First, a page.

Protecting Yourself from Wildfire Smoke
An increase in wildfire activity typically results in smoky skies and reduced air quality. A Smoky Skies Bulletin is a special public advisory to highlight the regional impacts of wildfire smoke. You can also check the Air Quality Health Index to help you understand what the air quality around you means for your health.
Wildfire smoke can be especially harmful for infants and young children, older people and people with pre-existing heart and lung conditions. The best way to protect yourself is to reduce your exposure. Here are a few tips to help you breathe easier:
- Stay indoors and keep the air clean (windows/doors closed, no smoking, no burning fireplaces/candles/incense, no vacuuming).
- When in a vehicle, keep windows closed with air conditioning set to recirculate.
- Reduce time spent outdoors and avoid vigorous outdoor activities.
- Visit places with controlled air supply, such as shopping malls, swimming pools, public libraries, etc.
- People with asthma or other chronic illness should ensure they have an adequate supply of inhalers/medication and should activate their asthma or personal protection plans.
- High-quality, portable air cleaners that use HEPA filtration can effectively remove smoke particles from the indoor air. People with respiratory conditions should consider purchasing HEPA filtration units.
- For non-emergency medical advice or assistance, visit HealthLinkBC or call 8-1-1.
- Only call 9-1-1 during an emergency, such as if someone is having difficulties breathing or is in cardiovascular distress.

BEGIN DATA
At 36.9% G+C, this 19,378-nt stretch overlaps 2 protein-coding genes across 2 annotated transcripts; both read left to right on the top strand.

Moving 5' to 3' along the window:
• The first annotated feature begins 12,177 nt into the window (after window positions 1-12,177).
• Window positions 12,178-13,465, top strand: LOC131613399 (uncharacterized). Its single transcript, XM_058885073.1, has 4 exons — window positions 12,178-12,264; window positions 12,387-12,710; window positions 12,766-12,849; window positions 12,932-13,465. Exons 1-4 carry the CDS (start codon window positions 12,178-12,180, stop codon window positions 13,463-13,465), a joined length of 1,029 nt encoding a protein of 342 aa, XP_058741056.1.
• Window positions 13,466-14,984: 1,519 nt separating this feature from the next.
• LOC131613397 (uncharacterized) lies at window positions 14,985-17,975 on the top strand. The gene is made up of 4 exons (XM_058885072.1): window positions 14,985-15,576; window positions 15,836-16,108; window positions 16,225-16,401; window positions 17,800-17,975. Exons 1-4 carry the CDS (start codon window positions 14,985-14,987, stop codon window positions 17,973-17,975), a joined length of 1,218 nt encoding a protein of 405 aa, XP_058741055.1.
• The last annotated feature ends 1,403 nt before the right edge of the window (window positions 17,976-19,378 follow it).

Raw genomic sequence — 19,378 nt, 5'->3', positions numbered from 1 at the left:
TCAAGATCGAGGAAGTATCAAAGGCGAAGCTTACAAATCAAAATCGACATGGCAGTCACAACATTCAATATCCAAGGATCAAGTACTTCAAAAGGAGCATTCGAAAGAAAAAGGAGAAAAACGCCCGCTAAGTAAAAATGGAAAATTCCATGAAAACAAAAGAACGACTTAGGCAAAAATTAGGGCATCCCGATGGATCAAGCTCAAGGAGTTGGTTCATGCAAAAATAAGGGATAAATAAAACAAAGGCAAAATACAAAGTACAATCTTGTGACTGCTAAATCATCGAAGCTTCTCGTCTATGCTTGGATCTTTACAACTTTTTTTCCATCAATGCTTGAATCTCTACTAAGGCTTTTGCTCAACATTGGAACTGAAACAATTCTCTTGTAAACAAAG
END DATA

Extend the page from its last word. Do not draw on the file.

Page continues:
- BC Centre for Disease Control – wildfire smoke resources
The smoke is bad! Should I self-evacuate to another community? Sheltering-in-place (staying where you are) is usually the best way to reduce your exposure to wildfire smoke, but only if you have access to clean indoor air in your home or community. Because smoky conditions shift and move, self-evacuating to another community may not help you reduce your exposure. In fact, unnecessary relocation or travel can trigger stress and anxiety that may cause other negative health effects.
Health Authorities & Health Information
To help reduce your personal health risk during wildfire season, ensure you’re aware of the health information and services available in your area. To start, consult these resources:
- First Nations Health Authority – Wildfire Information
- Regional Health Authorities
- 8-1-1 Health Information & Advice Phone Line
- HealthLinkBC – Wildfires & Your Health
- Public Health Alerts
Need medication? If you’ve been displaced by an evacuation, you can visit a pharmacy near you to access an emergency supply of medications. Visit the College of Pharmacists of British Columbia to learn more.